Motherhood is a profound blessing. We moms know it. But motherhood can, at times, bring us to our knees. A mom regularly faces sleepless nights, strained schedules, and the competing needs of her kids, her spouse, her extended family, her community, and finally HERSELF!
What allows some moms to thrive and to find deep satisfaction in motherhood despite the inevitable challenges while others do not thrive emotionally?
One intriguing study identified 4 key factors that protect mom’s well-being and sense of satisfaction:
1. Unconditional Acceptance
Moms who can say, “I feel seen and loved for the person I am at my core” do better in motherhood than moms who feel their value depends on their performance or appearance. With Pinterest and HGTV blinking at us, it’s easy to forget that our children, husbands, and friends love us and cherish us no matter what color our kitchen cabinets are. Sometimes when I’m expecting guests, I practically stage my house like a realtor before an open house!
And this extends to our “performance” as moms. The fact is, we will make mistakes on our mothering journey. When we fall short, we need to know we will still be loved and accepted. Moms need the freedom to make amends, find new hope and direction, and still be cherished for the unique, unrepeatable person they are. And this happens to be the model of the love, mercy, and reconciliation that Christ offers us.
2. Feeling Comforted When Needed
Moms need to be able to say, “When I am deeply distressed, I feel comforted in the way I need it.” I think every mom I know has at some point felt they couldn’t go on, that they were at the limits of their ability to cope, and this feeling is very distressing for them, because they have children depending on them to “keep it together.”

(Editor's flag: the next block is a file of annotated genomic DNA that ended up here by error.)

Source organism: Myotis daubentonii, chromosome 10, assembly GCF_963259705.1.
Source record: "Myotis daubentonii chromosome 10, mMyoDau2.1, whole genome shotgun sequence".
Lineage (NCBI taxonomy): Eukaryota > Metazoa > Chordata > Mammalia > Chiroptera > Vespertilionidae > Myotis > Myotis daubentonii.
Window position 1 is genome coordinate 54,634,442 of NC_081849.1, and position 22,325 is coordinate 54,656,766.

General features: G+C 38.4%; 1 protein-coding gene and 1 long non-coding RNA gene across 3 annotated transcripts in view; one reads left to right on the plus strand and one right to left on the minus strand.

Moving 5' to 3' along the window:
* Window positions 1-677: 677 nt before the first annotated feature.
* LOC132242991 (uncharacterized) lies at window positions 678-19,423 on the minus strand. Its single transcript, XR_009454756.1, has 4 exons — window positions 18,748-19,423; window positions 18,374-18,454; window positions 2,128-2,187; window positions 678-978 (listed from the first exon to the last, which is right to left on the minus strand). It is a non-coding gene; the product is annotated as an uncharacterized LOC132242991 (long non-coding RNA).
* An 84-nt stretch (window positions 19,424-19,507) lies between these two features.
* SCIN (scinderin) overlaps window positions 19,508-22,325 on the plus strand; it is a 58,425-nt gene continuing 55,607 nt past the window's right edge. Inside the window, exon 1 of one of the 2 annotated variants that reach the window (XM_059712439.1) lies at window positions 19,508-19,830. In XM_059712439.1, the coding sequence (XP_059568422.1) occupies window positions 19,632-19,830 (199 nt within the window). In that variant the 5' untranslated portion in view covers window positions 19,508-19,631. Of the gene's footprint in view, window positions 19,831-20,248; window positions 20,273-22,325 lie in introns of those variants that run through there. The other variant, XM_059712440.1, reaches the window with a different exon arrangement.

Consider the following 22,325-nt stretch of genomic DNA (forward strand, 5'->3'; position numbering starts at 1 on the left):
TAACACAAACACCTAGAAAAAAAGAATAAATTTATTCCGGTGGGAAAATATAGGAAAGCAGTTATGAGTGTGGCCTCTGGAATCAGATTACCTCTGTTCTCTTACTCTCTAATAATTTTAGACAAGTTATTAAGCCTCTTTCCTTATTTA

We need somebody who can comfort us in the way WE need when we are struggling. This support helps us gain perspective so that we don’t dig ourselves deeper into a hole. Sometimes we just need an ear so we can vent; we don’t really need anybody to rescue us. At other times we need a hero. We need somebody to swoop in and save us, oftentimes through physical relief (a nap, a chance to get out of the house for an hour to clear our head).
3. Authenticity in Relationships
Moms who are drawn to gentle, responsive parenting can put a lot of pressure on themselves to be perfect moms. We can even judge other moms who aren’t doing the gentle thing “right.” Let’s try to get over this! Every single day our ideal for ourselves as moms doesn’t match up with reality on some level or at some moment.
Mothering is messy. When mothers feel like they have to be perfect around their friends and family, when they can’t be honest with anyone about their struggles and concerns, they are at a much higher risk for depression. When you can’t be authentic, you cannot thrive. Being authentic requires humility, surrender, and trust. Every mom needs a few people she can be authentic with.
I’m grateful that I can be authentic with my husband. Once when my third child was a newborn and my two older kids were still very young, he went on an extended work trip. At one point I was talking to him on the phone and I had not slept in two days because my older kids would not go to bed and the baby was still waking every 2 to 3 hours. I felt desperate and helpless! Well, I told him how I was really feeling, and not merely what I thought he wanted to hear. I was starting to feel a little kooky and I was not coping well. I was at the if-these-kids-don’t-go-to-sleep-I’m-going-to-smack-them point.